63 Tables 3.4 3.5 and 3.6 tabulate the results obtained. The description of columns in each table is as follows. Column 1 reports the design and the complexity (number of taps and filter order). Column 2 lists the data environments. Columns 3 7 re port the crosstalk savings. Columns 8 9 report the additional number of resources and control time steps utilized by final crosstalk optimized design compared to initial solution generated through traditional HLS flow. Column 10 reports the percentage of buses on which the worst case coupling transitions are eliminated completely. While column 11 reports the number of nets (%) in a design with zero worst case transitions. Column 12 reports the number of inverters required for implementing data transfer i nvert encoding scheme. Experiment 3 under latency constraints: Table 3.4 shows the results for experiment 3 under latency constraints. The objective of this experiment is to determine the best case savings achievable under user defined latency constraint with minimum resource penalty. We can make the following observations: (a) the crosstalk reduction is in the range of 37 % 73% (FFT benchmark provides as high as 73%); (b) the percentage of buses for which no ground shielding is required ranges from 12 60% ; (c) FIR and EWF benchmarks do not result in any bus that is entirely crosstalk free. But, a significant number of lines (or nets) within a bus are found to be crosstalk free (i.e., zero worst case coupling transitions) as shown in column 11 ; (d) For all the benchmarks a significant number of nets (> 50%) are found to be crosstalk free thereby reducing the number of shield line requirements by more than half ; and (e) Column 12 reports the number of inverters required to accomplish the data transfer invert encoding scheme. Experiment 4 under resource constraints : Table 3.5 shows the results obtained under resource constraints for the nine DSP benchmarks. The following observations could be made from Table 3.5 : (a) f or FFT design, comparing with Table 3.4 it can be that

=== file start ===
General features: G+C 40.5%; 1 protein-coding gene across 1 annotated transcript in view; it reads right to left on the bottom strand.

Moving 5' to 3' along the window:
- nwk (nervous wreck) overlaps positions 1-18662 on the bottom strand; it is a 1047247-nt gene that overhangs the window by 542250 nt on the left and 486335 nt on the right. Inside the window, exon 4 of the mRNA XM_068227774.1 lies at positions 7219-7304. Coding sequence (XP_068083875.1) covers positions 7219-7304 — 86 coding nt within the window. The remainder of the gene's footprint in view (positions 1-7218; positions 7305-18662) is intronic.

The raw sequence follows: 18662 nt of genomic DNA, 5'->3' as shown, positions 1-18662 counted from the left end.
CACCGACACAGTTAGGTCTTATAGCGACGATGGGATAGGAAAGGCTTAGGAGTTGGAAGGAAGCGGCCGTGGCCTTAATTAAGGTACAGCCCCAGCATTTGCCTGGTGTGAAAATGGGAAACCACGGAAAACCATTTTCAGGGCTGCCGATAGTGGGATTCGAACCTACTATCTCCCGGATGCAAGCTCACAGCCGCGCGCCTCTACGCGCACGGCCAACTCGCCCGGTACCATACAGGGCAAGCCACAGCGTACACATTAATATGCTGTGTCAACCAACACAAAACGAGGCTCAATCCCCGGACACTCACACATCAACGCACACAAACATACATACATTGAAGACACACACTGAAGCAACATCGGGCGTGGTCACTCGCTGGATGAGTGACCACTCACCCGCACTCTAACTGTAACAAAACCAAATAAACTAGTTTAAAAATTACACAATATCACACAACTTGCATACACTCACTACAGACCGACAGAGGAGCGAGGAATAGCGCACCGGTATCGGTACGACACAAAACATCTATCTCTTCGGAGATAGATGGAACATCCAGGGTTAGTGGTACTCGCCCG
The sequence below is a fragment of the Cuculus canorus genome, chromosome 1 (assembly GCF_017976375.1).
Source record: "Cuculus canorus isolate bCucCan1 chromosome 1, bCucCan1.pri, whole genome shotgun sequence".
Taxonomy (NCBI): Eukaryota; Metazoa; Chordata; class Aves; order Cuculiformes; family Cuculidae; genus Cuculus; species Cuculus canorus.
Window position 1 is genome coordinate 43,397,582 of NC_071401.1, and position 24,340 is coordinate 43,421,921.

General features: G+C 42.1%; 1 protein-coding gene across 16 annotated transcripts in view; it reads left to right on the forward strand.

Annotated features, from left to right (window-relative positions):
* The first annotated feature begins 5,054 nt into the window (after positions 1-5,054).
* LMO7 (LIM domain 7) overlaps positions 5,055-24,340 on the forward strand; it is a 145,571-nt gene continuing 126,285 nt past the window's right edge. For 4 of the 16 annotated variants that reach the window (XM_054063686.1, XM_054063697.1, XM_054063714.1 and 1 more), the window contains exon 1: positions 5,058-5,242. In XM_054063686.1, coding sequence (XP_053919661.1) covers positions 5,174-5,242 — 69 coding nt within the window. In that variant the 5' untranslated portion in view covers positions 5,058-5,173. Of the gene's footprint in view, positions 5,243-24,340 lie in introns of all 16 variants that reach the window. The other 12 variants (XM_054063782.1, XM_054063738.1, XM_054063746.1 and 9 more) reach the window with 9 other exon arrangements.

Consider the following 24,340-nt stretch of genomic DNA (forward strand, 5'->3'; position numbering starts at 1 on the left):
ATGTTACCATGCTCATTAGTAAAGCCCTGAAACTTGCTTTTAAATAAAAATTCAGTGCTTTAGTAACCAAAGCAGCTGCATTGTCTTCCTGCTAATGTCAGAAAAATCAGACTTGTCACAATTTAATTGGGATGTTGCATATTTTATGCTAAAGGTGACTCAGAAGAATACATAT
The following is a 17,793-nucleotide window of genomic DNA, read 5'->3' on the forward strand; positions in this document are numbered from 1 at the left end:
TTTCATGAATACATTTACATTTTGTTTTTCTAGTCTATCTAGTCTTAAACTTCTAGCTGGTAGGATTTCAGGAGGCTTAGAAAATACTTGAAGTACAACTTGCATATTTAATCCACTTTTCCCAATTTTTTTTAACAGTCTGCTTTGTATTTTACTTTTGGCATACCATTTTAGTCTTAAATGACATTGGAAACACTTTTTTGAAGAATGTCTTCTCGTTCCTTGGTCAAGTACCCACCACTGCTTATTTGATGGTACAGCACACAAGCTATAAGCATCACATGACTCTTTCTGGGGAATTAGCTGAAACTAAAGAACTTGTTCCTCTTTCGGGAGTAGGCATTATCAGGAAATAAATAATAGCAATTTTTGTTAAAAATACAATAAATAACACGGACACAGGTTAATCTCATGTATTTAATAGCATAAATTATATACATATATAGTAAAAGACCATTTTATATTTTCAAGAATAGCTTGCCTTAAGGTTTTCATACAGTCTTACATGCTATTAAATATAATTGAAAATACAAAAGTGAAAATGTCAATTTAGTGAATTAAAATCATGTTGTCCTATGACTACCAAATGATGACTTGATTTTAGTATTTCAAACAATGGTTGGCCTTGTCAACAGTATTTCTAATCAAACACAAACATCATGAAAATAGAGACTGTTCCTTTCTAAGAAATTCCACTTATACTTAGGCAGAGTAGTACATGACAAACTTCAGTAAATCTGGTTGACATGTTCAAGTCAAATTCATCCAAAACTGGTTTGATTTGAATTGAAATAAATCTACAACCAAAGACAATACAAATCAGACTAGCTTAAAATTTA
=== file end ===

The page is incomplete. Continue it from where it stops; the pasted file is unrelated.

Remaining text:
PAGE 77

64 observed for S2 and S3 the savings under resource constraints is 2 7% more than the savings under latency constraints ; (b) DCT under latency constraints produces marginally better savings compared to savings under resource constraints ; (c) f or FIR filter savings under resource constraints and latency constraints are approximately same except for FIR 16 High pass filter, savings as high as 65% are obtained compared to 58% under latency constraints ; (d) FFT benchmark under latency constraints ga ve better results for percentage of buses with zero crosstalk producing events. While for DCT benchmark the difference is minimal ; and (e) i t is clearly evident that a significant number of nets are crosstalk free under both latency and resource constraint environment. Figure 3.5. Average crosst alk savings comparison between Class I and C lass II experiments for SIG 1 data environment